Green Budget Coalition Recommendations for Recovery and Budget Actionsin 2020-2021

Publication - Oct. 14, 2020 - By Green Budget Coalition

The Green Budget Coalition, of which Pembina Institute is a member, is calling on Canada’s governing parties to support an economic recovery from the COVID-19 pandemic that creates jobs while accelerating Canada’s responses to climate and biodiversity crises.

This coalition comprises 25 of Canada’s largest environmental and conservation organizations which together have more than a million members and supporters, and decades of experience solving Canada’s biggest environmental challenges. It is recommending a $10 billion investment in building retrofits to improve energy efficiency and phase out fossil fuels starting with schools, hospitals, social housing and residential buildings, and a $4.8 billion investment in clean transportation. (Note: In October, the Canada Infrastructure Bank announced its Growth Plan committing $2 billion to large-scale building retrofits, and $1.5 billion to accelerate the adoption of zero-emissions buses and charging infrastructure.) The coalition is also calling for $2.6 billion to reduce carbon emissions using nature-based solutions, and $4.8 billion toward protected areas, including support for Indigenous protected areas and Guardians programs, along with investments in renewable energy and efforts to support communities through a green recovery.


On building retrofits

  • $10 billion — To retrofit Canada’s buildings and homes to get them off fossil fuels,  improve energy efficiency, make them more resilient to climate impacts and health crises, and help integrate more clean, renewable sources of power in the electricity grid. This can be done by increasing the ambition of the residential retrofits programs announced in the 2019 platform, enhancing the National Housing Strategy funding for the retrofit of affordable housing, co-financing deep retrofits of public and commercial buildings through the Canada Infrastructure Bank ($2 billion was announced in October 2020), and investing to grow the green building workforce.

On transportation

  • $200 million over five years — To establish financial incentives for fuel-saving devices on heavy-duty trucks (2020-2024).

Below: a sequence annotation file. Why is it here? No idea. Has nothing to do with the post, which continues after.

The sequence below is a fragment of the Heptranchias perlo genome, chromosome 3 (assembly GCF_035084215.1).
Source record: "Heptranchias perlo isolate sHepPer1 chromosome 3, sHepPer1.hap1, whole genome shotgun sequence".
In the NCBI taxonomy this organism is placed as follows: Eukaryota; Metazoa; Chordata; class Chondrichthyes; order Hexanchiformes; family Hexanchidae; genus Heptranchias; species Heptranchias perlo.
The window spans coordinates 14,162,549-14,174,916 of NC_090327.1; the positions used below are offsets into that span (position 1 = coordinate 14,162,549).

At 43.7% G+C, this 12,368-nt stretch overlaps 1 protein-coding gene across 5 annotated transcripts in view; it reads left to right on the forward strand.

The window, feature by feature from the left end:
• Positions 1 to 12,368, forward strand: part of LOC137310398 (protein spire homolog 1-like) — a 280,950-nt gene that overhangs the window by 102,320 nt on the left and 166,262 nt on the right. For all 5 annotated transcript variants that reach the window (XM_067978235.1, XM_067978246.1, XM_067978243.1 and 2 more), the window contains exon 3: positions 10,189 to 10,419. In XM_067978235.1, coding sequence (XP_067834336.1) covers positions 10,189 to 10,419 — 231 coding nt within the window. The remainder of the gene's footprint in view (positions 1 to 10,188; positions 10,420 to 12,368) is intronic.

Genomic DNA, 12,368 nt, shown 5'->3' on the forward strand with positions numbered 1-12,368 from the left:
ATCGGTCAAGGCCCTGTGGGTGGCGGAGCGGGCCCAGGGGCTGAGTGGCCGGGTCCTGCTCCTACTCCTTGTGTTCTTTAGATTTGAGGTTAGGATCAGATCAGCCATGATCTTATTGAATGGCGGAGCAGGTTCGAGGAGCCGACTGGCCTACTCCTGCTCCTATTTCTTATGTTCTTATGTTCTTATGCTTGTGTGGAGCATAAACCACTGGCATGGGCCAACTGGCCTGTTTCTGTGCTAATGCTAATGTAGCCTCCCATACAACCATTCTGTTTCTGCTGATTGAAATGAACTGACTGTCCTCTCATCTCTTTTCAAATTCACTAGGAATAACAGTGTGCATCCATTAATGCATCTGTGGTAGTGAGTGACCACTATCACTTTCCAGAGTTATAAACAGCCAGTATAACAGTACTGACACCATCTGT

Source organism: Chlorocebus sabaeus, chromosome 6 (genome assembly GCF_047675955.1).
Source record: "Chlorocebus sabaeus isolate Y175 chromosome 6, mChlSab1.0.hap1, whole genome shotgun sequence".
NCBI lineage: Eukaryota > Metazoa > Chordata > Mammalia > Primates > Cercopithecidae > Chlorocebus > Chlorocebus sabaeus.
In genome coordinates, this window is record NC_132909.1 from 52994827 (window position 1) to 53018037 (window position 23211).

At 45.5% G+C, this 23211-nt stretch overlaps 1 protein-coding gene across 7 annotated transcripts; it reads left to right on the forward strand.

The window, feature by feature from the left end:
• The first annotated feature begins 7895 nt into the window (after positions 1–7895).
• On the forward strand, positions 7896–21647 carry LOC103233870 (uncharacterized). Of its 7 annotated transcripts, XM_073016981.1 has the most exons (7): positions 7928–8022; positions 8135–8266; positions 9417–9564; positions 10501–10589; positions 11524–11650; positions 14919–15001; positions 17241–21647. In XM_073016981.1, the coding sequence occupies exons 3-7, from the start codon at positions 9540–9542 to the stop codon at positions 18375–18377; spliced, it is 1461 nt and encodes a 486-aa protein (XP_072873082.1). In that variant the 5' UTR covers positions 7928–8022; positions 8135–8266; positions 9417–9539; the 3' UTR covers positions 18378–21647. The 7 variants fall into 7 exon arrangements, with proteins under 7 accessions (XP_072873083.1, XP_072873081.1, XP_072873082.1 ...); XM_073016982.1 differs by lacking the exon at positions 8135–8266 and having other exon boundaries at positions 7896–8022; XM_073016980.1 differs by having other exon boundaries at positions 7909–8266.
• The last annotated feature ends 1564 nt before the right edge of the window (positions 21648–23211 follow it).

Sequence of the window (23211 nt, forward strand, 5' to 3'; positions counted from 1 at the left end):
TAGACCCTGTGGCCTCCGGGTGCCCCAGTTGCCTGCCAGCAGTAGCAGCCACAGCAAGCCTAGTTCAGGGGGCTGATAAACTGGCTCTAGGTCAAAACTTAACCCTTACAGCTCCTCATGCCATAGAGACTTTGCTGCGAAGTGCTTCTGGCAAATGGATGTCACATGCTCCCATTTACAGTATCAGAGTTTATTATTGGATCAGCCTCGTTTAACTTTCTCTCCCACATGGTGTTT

• $250 million over five years — To prepare for a sustainable and circular EV battery supply chain, including: developing standards, policies and incentives for sustainable and material-efficient battery recycling; expanding R&D in battery and EV recycling and waste processing; advancing traceability initiatives for minerals used in batteries and EVs; and leveraging private capital to expand battery recycling capacity in Canada.
  • More favourable tax treatment — To attract investments in EV manufacturing, including domestic innovation/development of ZEV technologies, manufacturing of more EV models, and driving adoption in the Canadian market to ensure Canadian competitiveness.
  • Complement the existing 50% tax cuts for companies that develop and manufacture zero-emission technology with other financial incentives such as seed funding for projects and technology pilots and demonstrations, and employment-related or manufacturing subsidies and loans to reduce production costs.
  • Help attract investment in clean fuels to create thousands of jobs — To complement the forthcoming Clean Fuel Standard, the Green Budget Coalition recommends near-term financial support for the clean fuel sector to accelerate expansion of renewable, low-carbon fuel production capacity and distribution/use infrastructure, while supporting economic recovery.

On policy certainty for investors

  • Increase the price of carbon beyond 2022 — This will offer much-needed certainty for investors and long-term incentives and flexibility for industry and consumers to move toward low-carbon options.

On innovation

  • Strike a better balance between protecting emission-intensive and trade-exposed sectors against leakage and incentivizing emissions reduction — While it is appropriate to address competitiveness risks, the federal carbon pricing system subsidy for large emitters must apply only to those that can demonstrate material competitiveness pressures that result from a carbon pricing differential between Canada and competing jurisdictions.

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